Sports: Soccer Fever is Here!

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It was April 7 and the Elephant and Castle was totally crowded. The restaurant/bar, located in the heart of Toronto – King Street, just in front of Massey Hall – is a sports fan favourite. There were plenty of good reasons to be there that day, including Toronto Maple Leafs against Montreal Canadians for a spot in the hockey playoffs and the Blue Jays playing their third game of the season at Tampa Bay.

But that night the fanatics weren’t there because of hockey or baseball. They went there to witness a special day in the history of sports in Canada: the first official game of Toronto FC, the only Canadian member of Major League Soccer (MLS), North America’s premier professional soccer league.

For 90 minutes, the mostly male audience – wearing red T-shirts, hats, drinking beer and hitting a drum like maniacs – looked like any other soccer supporters of any soccer team around the world. It could have been the Premier League or La Liga final match and you couldn’t have told the difference. Pretty much the same was happening at The Madison up at Bloor and Spadina: people singing, chattering, yelling and making fun of the rivals. If you are a newcomer and your homeland is a “soccer-crazy-country,” this could have felt like home.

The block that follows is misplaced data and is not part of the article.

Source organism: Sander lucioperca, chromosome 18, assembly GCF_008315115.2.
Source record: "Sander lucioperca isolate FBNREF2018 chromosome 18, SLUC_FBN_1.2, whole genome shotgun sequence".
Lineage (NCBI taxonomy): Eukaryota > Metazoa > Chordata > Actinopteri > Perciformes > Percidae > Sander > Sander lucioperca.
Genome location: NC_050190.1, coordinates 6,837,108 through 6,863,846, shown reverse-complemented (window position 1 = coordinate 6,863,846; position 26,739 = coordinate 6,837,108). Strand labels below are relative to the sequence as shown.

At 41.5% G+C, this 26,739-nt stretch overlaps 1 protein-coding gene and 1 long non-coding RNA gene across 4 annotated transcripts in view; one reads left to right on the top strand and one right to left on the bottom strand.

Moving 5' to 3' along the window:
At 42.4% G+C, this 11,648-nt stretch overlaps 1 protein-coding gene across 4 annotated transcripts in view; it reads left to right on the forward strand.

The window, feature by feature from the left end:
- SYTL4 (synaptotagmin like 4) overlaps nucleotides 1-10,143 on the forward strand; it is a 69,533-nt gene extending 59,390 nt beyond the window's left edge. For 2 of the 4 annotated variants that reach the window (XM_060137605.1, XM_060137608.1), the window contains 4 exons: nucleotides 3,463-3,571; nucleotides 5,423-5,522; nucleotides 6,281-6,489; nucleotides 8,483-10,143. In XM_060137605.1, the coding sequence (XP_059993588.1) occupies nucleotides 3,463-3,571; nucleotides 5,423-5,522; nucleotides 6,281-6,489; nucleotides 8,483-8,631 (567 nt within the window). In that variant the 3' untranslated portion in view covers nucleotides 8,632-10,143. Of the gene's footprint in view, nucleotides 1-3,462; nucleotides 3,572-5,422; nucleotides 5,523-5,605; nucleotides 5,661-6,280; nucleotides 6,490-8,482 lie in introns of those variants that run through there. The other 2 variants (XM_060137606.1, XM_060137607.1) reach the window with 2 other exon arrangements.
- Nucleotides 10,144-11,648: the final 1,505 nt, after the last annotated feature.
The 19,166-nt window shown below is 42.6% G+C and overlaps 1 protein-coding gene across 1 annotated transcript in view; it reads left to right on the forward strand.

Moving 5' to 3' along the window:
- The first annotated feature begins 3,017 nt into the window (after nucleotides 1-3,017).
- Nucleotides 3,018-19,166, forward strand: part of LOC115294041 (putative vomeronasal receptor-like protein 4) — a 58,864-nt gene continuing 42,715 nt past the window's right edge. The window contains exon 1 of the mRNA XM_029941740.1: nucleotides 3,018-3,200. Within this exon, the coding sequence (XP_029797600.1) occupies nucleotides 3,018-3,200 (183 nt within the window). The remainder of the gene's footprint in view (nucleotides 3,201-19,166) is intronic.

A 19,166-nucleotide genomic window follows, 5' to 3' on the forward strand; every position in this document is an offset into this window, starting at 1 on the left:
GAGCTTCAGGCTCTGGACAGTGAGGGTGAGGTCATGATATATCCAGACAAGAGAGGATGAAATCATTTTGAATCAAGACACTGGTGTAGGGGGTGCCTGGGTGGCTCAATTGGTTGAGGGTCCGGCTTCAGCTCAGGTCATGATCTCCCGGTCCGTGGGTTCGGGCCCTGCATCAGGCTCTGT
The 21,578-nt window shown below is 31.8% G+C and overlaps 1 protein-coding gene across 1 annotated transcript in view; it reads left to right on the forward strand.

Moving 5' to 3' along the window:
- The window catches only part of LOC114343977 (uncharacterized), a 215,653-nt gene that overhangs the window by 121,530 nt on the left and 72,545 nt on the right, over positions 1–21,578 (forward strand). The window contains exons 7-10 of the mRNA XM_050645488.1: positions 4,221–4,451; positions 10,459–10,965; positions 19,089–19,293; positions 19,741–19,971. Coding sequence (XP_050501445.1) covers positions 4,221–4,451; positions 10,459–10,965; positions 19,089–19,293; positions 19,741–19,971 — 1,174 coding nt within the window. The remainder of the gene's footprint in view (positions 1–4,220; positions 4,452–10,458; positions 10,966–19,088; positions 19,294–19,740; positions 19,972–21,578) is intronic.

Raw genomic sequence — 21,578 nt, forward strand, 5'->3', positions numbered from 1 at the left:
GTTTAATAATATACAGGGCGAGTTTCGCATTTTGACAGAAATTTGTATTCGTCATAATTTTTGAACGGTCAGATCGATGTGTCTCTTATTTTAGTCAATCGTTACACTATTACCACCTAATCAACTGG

It seems like Toronto always had a soccer team, not only since May 11, 2006, when the name, Toronto FC, was announced and the soccer fever was kicked off in the city. “This is an exciting day for soccer fans in Toronto who can now enjoy great quality soccer and a team they can call their own,” Tom Anselmi, executive vice-president and chief operating officer of Maple Leaf Sports & Entertainment (the owners of Toronto FC) said that day as a baptism.

Almost a year after the announcement, it is exciting for an even bigger number of enthusiasts. “Major League Soccer is surprised by the overwhelming support of the city,” explained Paul Beirne, Director of Business Operations of the team. “It’s clear that there’s a market for soccer that has not been served in the last 20 years.”

It makes sense when you realize that more than 60 percent of the city’s residents are immigrants, probably from a “soccer-country” – since that description fits most of the countries on the planet. But that doesn’t explain the fast success of this adventure. So far the tickets for the 2007 season are sold out and the tickets still available are only for some individual games. That means that the 20,000 seats of the brand new BMO Field at the Exhibition Place are going to be full.

On top of that, Bank of Montreal (BMO) bought the Stadium’s naming rights and the T-shirt’s advertisement. With that kind of support, the team owners can be optimistic about the future of the operation. The idea behind bringing soccer to Canada – paying $10 million (US) to MLS for the franchise and spending almost $65 million on the construction of the soccer field (a construction made made possible partly by City of Toronto and Federal government funding) – seems to be working already. A great start for the first expansion of MLS outside USA.